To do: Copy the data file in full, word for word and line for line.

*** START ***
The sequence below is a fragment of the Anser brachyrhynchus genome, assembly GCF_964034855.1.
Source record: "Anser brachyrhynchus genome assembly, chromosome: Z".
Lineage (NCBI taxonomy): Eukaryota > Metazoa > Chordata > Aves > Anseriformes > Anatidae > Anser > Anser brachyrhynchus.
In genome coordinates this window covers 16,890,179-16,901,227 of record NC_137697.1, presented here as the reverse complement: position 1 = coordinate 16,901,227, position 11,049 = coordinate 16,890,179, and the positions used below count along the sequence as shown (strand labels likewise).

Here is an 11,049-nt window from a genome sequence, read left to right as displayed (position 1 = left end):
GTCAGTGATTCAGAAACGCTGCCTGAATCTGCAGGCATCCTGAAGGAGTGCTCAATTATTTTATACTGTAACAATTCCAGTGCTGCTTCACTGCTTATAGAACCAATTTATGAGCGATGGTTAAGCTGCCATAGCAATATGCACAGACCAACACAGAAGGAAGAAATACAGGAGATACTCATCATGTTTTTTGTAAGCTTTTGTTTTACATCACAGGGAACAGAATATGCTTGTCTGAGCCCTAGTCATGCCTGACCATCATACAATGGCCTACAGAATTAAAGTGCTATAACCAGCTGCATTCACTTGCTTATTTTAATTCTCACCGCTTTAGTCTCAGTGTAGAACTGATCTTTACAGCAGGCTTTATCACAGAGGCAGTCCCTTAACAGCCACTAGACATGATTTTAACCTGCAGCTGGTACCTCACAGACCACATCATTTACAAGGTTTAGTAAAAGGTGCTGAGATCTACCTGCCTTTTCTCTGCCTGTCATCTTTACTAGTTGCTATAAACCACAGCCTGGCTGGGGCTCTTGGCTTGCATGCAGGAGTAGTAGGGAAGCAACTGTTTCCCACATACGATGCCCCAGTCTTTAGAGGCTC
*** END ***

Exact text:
The sequence below is a fragment of the Anser brachyrhynchus genome, assembly GCF_964034855.1.
Source record: "Anser brachyrhynchus genome assembly, chromosome: Z".
Lineage (NCBI taxonomy): Eukaryota > Metazoa > Chordata > Aves > Anseriformes > Anatidae > Anser > Anser brachyrhynchus.
In genome coordinates this window covers 16,890,179-16,901,227 of record NC_137697.1, presented here as the reverse complement: position 1 = coordinate 16,901,227, position 11,049 = coordinate 16,890,179, and the positions used below count along the sequence as shown (strand labels likewise).

Here is an 11,049-nt window from a genome sequence, read left to right as displayed (position 1 = left end):
GTCAGTGATTCAGAAACGCTGCCTGAATCTGCAGGCATCCTGAAGGAGTGCTCAATTATTTTATACTGTAACAATTCCAGTGCTGCTTCACTGCTTATAGAACCAATTTATGAGCGATGGTTAAGCTGCCATAGCAATATGCACAGACCAACACAGAAGGAAGAAATACAGGAGATACTCATCATGTTTTTTGTAAGCTTTTGTTTTACATCACAGGGAACAGAATATGCTTGTCTGAGCCCTAGTCATGCCTGACCATCATACAATGGCCTACAGAATTAAAGTGCTATAACCAGCTGCATTCACTTGCTTATTTTAATTCTCACCGCTTTAGTCTCAGTGTAGAACTGATCTTTACAGCAGGCTTTATCACAGAGGCAGTCCCTTAACAGCCACTAGACATGATTTTAACCTGCAGCTGGTACCTCACAGACCACATCATTTACAAGGTTTAGTAAAAGGTGCTGAGATCTACCTGCCTTTTCTCTGCCTGTCATCTTTACTAGTTGCTATAAACCACAGCCTGGCTGGGGCTCTTGGCTTGCATGCAGGAGTAGTAGGGAAGCAACTGTTTCCCACATACGATGCCCCAGTCTTTAGAGGCTC